Modern gold dinar

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The modern Islamic gold dinar (sometimes referred as Islamic dinar or Gold dinar) is a currency that aims to revive the historical gold dinar which was a leading coin of early Islam. They consist of minted gold coins, Dinar, and silver coins, Dirham.

Abdalqadir as-Sufi, founder of the Murabitun World Movement, is known to be a strong proponent of the idea for the gold dinar revival movement. Trinidadian scholar Imran Nazar Hosein has also been promoting the revival of Dinar usage, but has linked its use to Islamic eschatology.

Dinar history[edit]

Main article: Gold Dinar
Crusader coins of the Kingdom of Jerusalem. Left: Denier in European style with Holy Sepulchre. Middle: One of first Kingdom of Jerusalem gold coins, copying Islamic dinars[citation needed]. Right: Gold coin after 1250, with Christian symbols following Papal complaints.[citation needed]

According to Islamic law, the Islamic dinar is a coin of pure gold weighing 72 grains of average barley. Modern determinations of weight range from 4.44 grams to 4.5 grams of gold, with the silver Dirham being created to the weight ratio of 7:10, yielding coins from 3.11 to 3.15 grams of pure silver.

Umar Ibn al-Khattab established the known standard relationship between them based on their weights: "7 dinars must be equivalent (in weight) to 10 dirhams."[citation needed]

Value and denomination[edit]

Per the historical law slated above, one dinar is 4.44 grams of pure gold, while one dirham is 3.11 grams of pure silver. A smaller denomination, daniq, has 1/6th of dirham's weight. The value of each coin is according to their weight and the market value of the two metals. The coins may be minted at fraction or multiples of their weights and valued accordingly.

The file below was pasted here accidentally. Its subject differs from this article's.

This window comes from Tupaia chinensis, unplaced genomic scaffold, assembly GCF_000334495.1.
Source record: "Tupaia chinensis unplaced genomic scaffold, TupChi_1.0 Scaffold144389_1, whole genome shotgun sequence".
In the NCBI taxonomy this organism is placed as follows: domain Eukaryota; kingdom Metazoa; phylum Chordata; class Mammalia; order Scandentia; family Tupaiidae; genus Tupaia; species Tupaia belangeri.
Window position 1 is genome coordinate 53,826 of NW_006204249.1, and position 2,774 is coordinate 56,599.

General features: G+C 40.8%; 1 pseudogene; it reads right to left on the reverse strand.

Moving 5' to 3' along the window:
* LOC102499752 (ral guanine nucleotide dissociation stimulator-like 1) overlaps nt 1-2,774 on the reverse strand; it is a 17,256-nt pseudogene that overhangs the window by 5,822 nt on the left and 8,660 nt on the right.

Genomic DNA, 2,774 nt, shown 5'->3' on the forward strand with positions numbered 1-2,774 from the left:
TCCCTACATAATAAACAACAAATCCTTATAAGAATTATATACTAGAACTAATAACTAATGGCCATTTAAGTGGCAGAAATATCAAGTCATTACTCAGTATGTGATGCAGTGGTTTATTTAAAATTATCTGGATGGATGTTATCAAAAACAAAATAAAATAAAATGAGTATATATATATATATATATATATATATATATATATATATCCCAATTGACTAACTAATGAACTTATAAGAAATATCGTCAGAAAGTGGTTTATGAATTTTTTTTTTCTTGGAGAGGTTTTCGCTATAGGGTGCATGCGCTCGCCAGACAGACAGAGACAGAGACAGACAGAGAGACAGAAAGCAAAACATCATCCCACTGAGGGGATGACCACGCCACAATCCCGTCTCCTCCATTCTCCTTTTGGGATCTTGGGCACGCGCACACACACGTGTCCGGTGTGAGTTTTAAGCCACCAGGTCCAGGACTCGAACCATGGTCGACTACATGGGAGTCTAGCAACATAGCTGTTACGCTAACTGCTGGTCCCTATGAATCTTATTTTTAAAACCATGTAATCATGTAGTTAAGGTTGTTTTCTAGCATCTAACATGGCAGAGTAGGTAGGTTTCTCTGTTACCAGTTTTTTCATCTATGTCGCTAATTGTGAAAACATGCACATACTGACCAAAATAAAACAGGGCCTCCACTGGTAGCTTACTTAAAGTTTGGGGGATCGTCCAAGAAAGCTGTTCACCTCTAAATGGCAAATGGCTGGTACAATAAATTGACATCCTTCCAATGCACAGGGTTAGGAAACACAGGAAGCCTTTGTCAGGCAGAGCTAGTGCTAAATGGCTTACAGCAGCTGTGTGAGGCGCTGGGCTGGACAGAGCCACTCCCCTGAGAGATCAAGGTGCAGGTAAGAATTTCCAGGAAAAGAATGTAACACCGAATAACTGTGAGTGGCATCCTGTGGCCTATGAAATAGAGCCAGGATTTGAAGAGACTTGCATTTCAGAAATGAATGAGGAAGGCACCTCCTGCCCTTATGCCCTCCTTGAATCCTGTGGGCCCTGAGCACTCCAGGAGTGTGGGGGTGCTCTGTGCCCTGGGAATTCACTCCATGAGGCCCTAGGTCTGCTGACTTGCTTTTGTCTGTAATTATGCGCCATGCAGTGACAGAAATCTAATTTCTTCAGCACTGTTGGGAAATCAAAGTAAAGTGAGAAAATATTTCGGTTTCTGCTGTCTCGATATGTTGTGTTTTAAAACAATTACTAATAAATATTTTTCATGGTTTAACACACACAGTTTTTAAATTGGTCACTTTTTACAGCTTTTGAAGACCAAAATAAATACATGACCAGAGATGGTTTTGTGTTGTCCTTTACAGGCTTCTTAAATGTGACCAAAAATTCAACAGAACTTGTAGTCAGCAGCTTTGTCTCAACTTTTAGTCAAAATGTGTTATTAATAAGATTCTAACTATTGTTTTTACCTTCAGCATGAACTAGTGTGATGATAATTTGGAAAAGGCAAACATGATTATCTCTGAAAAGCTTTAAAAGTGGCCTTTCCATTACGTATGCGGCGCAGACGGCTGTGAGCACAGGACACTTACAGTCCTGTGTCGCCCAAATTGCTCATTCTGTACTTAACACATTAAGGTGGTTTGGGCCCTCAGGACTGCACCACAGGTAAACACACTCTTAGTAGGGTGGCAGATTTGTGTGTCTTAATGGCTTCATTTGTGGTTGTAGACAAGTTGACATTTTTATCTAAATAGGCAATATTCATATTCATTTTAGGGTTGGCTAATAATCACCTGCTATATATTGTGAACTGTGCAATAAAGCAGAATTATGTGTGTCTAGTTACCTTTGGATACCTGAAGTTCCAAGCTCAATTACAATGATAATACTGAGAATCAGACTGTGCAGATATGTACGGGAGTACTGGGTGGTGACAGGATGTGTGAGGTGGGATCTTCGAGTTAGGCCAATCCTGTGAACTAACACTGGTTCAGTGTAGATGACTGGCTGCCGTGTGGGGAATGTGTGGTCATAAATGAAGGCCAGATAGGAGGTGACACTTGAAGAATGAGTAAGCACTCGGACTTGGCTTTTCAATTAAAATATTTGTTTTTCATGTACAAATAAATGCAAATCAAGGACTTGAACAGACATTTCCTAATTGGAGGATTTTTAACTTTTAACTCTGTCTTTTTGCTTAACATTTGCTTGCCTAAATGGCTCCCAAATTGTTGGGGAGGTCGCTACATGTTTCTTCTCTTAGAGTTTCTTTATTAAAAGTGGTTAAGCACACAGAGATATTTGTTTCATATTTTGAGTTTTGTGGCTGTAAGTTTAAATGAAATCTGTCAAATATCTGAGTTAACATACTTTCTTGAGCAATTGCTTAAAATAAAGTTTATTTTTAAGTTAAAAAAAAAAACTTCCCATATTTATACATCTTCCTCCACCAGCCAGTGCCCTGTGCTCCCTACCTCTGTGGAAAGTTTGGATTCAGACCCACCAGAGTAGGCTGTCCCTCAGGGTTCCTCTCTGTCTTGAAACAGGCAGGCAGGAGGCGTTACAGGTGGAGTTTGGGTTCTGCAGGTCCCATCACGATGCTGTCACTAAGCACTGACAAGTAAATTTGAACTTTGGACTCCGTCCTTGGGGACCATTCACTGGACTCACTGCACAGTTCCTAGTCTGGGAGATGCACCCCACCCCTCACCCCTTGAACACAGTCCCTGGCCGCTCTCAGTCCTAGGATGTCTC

The currency was introduced in Indonesia in the year 2000 by Islamic Mint Nusantara (IMN). In 2011 IMN reveal the mithqal correction both weight and purity and follow by minting the Dinar 4.44 gram or 1/7 troy ounce (9999) and Dirham 3.11 gram or 1/10 troy ounce (9999). IMN-World Islamic Standard introducing 21 coins denomination of dinar and dirham (9999) for the time ever in the world, see Maklumat Pecahan Baru Dinar-Dirham [3]


In 2002, the prime minister of Malaysia proposed a gold dinar standard for use in the Islamic world.[2]

Kelantan was the first state in the country to introduce the dinar in 2006, which was locally minted. In 2010, it issued new coins, including the dirham, minted in United Arab Emirates by World Islamic Mint.[3] On 25 August 2013 Kelantanese government collected and distributed zakat from people in Kelantanese dinars and dirhams in a public ceremony officiated by Chief Minister Dato Nik Aziz Nik Mat.[4]

The state of Perak followed suit, minting its own dinar and dirham, which was launched in 2011.[5]


The IMF estimates that the bank has nearly 144 tons of gold in its vaults. In the months leading up to the UN resolution that allowed the US and its allies to send troops into Libya, Muammar al-Gaddafi was openly advocating the creation of a new currency that would rival the United States dollar and the Euro. Gaddafi called upon African and Muslim nations to join an alliance that would make this new currency, the gold dinar, their primary form of money and foreign exchange. They would sell oil and other resources to the US and the rest of the world only for gold dinars. Along with the uprising in Libya, international news channels on August/September 2011 brought several stories about Muammar Gaddafi's introduction of golden dinar[6] within his "gold-for-oil plan" [7] to possibly trade Libya oil on international markets.[8]


Most of the coins are issued privately and are not legal tender. In Malaysia, the state government of Kelantan allows their use in transactions while it is illegal according to federal law.

Common uses of the gold dinar include:

  1. Buying merchandise from outlets.
  2. Holding accounts, and making and receiving payments as with any other medium of exchange.
  3. Saving, as is done with any form of gold.
  4. Paying zakat and dower as established within Islamic Law.

See also[edit]



External links[edit]